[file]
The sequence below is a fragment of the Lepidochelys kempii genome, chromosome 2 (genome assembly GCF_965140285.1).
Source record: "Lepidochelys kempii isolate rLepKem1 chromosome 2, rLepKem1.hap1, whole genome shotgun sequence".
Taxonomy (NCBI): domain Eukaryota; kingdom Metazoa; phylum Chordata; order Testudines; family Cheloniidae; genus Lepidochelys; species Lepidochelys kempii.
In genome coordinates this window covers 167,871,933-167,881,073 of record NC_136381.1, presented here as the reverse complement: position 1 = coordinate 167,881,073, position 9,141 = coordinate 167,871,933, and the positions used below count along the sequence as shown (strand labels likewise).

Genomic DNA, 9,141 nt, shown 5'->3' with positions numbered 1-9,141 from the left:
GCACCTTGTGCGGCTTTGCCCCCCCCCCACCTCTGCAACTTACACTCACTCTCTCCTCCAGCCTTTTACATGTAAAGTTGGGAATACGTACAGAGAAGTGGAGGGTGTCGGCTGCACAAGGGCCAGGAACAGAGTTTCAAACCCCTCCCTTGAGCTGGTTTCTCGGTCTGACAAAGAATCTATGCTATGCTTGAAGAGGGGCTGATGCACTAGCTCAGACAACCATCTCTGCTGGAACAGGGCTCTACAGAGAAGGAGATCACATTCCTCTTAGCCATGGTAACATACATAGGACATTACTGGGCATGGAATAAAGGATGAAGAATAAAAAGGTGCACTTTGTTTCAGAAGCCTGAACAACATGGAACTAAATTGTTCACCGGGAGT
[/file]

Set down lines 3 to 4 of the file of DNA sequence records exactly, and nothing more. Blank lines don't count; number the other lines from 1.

Taxonomy (NCBI): domain Eukaryota; kingdom Metazoa; phylum Chordata; order Testudines; family Cheloniidae; genus Lepidochelys; species Lepidochelys kempii.
In genome coordinates this window covers 167,871,933-167,881,073 of record NC_136381.1, presented here as the reverse complement: position 1 = coordinate 167,881,073, position 9,141 = coordinate 167,871,933, and the positions used below count along the sequence as shown (strand labels likewise).